Risk and Resilience Among Single Mother Families: A Closer Look at Parenting and Adolescent Outcomes Public Deposited

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  • March 20, 2019
  • Kincaid, Carlye Yates
    • Affiliation: College of Arts and Sciences, Department of Psychology and Neuroscience
  • African American adolescents from single-mother homes are at heightened risk for maladjustment and problem behaviors; however, many African American adolescents from single mother homes display positive youth development despite elevated risk. Using an ecological resiliency perspective, the current study examined protective factors associated with positive youth development among 193 African American single mother families. Cross-sectional findings revealed that higher levels of maternal behavioral control and lower levels of maternal psychological control were associated with fewer problem behaviors among youth, and that lower levels of maternal psychological control and higher levels of youth self-esteem were associated with fewer internalizing difficulties. Furthermore, gender moderated the relationship between parenting behaviors and problem behaviors among youth. Although the cross-sectional findings were not replicated in longitudinal analyses, positive ethnic identity at Time 1 was associated with fewer internalizing difficulties at Time 2. Implications of findings and directions for future research are discussed.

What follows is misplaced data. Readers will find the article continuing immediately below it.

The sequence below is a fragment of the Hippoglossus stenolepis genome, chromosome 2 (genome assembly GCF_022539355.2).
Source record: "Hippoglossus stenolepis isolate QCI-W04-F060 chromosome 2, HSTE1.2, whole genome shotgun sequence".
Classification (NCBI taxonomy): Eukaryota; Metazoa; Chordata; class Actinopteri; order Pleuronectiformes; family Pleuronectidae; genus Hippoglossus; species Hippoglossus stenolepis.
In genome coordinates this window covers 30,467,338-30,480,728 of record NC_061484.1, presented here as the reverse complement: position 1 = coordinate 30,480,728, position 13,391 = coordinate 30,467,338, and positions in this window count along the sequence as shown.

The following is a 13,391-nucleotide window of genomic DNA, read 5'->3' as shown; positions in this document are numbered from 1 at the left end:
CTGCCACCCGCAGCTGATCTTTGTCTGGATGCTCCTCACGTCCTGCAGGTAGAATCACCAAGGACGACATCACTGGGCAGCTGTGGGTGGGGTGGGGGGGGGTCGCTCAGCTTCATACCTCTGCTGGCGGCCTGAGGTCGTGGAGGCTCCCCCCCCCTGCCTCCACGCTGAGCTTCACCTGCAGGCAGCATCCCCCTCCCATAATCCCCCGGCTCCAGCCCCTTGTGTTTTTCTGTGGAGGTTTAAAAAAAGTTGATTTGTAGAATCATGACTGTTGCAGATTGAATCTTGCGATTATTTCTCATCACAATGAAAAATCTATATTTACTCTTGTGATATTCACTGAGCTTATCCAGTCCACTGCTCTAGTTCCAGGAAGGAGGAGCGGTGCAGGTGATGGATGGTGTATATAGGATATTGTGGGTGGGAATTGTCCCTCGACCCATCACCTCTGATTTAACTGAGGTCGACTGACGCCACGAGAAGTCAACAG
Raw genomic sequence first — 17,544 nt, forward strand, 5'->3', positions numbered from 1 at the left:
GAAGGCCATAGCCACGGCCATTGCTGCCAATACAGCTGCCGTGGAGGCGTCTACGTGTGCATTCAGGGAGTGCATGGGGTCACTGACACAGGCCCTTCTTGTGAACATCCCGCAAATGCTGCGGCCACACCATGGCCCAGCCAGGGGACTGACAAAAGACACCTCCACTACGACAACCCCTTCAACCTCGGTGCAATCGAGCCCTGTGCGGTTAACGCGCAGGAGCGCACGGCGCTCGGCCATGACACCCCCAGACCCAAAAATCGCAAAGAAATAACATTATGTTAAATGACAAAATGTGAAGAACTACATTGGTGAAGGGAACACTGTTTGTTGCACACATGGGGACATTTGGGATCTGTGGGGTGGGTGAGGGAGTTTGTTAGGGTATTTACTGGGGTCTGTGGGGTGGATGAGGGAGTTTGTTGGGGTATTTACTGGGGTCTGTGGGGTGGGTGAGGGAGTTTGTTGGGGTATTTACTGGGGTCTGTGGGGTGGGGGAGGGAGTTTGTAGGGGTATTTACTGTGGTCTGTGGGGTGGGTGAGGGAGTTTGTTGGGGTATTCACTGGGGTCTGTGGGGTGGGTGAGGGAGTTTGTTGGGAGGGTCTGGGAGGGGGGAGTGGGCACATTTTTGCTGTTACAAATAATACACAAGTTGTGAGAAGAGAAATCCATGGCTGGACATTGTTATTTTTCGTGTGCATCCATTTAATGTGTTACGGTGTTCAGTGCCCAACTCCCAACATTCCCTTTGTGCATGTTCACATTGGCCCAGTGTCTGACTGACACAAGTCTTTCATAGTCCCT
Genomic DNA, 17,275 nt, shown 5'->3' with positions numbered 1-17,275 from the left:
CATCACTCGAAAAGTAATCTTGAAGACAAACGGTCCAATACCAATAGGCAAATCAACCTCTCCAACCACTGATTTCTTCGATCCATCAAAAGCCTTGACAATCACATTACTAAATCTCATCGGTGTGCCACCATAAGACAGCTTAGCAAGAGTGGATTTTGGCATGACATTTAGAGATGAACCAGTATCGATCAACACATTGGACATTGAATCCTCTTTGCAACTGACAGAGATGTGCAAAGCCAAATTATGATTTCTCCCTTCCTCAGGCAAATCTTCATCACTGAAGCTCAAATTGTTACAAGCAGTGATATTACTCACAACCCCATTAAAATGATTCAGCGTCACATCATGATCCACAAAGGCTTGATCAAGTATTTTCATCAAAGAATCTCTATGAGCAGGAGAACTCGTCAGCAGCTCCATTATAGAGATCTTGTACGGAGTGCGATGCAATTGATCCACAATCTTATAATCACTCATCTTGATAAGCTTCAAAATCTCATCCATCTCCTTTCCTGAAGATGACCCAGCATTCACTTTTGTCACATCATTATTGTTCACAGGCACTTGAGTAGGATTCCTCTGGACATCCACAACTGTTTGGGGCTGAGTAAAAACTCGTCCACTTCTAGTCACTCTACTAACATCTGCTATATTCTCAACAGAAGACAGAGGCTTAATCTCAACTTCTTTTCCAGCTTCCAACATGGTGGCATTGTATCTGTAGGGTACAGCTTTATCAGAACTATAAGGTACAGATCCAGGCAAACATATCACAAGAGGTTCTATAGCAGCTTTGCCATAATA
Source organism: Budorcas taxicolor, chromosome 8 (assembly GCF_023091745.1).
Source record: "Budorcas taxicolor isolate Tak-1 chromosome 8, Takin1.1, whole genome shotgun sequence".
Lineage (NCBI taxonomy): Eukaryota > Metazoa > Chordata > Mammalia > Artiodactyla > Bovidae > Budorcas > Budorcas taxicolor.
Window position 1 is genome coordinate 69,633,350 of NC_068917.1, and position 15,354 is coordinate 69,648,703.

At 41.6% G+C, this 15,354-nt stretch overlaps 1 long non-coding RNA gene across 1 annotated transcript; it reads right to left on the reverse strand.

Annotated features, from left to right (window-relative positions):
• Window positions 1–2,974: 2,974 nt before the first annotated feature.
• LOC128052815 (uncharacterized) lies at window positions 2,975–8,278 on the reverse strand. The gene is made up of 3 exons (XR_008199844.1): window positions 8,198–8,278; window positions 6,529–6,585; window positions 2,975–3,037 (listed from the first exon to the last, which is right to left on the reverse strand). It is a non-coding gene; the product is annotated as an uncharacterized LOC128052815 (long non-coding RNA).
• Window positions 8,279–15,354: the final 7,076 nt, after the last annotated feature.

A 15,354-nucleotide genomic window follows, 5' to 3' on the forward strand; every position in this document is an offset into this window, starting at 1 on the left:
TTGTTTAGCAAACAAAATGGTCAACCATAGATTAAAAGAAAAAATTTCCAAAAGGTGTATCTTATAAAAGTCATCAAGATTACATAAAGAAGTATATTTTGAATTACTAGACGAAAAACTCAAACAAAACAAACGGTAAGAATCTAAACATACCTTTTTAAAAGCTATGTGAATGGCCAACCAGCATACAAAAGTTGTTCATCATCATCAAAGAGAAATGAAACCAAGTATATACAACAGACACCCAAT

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  • In Copyright
  • Jones, Deborah
  • Doctor of Philosophy
Graduation year
  • 2012

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